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Kids who exercise can undo damage of maternal obesity
It's possible the detrimental health effects maternal obesity has on children can be avoided – or at least minimized – if kids are active during adolescence, a new study reports.
Researchers from Johns Hopkins used an animal model to examine rats whose mothers were fed a high-fat diet during pregnancy and nursing. Some of the offspring were given free access to running wheels in their cages, while others had to remain sedentary.
Despite the fact that both the active and sedentary rats weighed the same, the rats who exercised had fewer fat deposits – and also showed heightened sensitivity to hormones that regulate appetite, even after they stopped running on their exercise wheels.
To examine how exercise influenced appetite, the researchers injected the rats' brains with the appetite-suppressing hormone leptin when they were 14 weeks old. Leptin is secreted naturally by fat cells, helping the body to regulate hunger and maintain a healthy weight. In obese people, however, leptin levels are usually higher in the bloodstream, causing individuals to develop an insensitivity to the hormone. Eventually their brains stop responding to it, said study leader Kellie L. K. Tamashiro.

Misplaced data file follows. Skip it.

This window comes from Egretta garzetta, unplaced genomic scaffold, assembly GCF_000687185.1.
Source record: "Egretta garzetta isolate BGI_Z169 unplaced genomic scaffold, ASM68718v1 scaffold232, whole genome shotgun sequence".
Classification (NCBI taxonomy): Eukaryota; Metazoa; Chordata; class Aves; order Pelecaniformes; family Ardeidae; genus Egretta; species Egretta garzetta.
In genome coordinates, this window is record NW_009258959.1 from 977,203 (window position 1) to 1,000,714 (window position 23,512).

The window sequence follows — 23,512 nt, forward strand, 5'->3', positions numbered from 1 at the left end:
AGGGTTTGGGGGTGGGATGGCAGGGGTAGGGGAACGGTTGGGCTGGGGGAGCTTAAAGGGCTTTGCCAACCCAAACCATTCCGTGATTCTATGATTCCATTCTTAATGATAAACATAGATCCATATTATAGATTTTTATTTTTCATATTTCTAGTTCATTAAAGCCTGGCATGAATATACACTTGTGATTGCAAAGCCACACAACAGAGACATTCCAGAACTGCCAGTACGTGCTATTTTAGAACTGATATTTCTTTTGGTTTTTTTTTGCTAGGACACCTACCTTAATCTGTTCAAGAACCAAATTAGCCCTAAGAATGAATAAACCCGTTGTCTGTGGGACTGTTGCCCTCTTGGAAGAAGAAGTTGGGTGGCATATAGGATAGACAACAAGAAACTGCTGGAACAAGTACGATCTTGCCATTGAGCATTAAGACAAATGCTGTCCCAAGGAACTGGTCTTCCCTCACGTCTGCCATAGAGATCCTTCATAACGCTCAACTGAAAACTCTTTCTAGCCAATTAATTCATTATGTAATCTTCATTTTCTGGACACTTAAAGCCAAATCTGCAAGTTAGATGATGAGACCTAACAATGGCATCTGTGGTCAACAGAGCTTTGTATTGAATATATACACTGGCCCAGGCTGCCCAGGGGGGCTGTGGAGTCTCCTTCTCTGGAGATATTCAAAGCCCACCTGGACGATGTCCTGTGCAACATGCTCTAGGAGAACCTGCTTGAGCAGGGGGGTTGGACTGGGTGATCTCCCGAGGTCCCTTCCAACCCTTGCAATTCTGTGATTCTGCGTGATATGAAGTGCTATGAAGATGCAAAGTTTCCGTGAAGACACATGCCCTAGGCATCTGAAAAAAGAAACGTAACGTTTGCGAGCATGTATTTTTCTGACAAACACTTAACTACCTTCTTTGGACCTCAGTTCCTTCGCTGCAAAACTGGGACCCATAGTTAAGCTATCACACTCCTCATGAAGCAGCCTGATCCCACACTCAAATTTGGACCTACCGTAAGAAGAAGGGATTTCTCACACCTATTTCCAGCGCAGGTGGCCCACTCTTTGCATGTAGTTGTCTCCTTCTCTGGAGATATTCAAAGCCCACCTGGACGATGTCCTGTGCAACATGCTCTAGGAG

After being injected with leptin, the rats who had exercised tended to eat less, while the sedentary rats didn't show any changes in appetite.
"There was something about the exercise that improved their leptin sensitivity, even the equivalent in humans of years later," Tamashiro said.
The study suggests that exercise might enable human brains to respond better to lepton – and therefore help people to eat less, the researchers said.
Previous studies by Tamashiro and her team have shown that rats born to mothers fed high-fat diets can avoid obesity and related health disorders if the offpsring get normal levels of dietary fat right after birth.
"Our research suggests that efforts to increase activity in kids could have positive long-term effects, regardless of whether they continue to exercise into adulthood," Tamashiro concluded.
Source: Johns Hopkins Medicine
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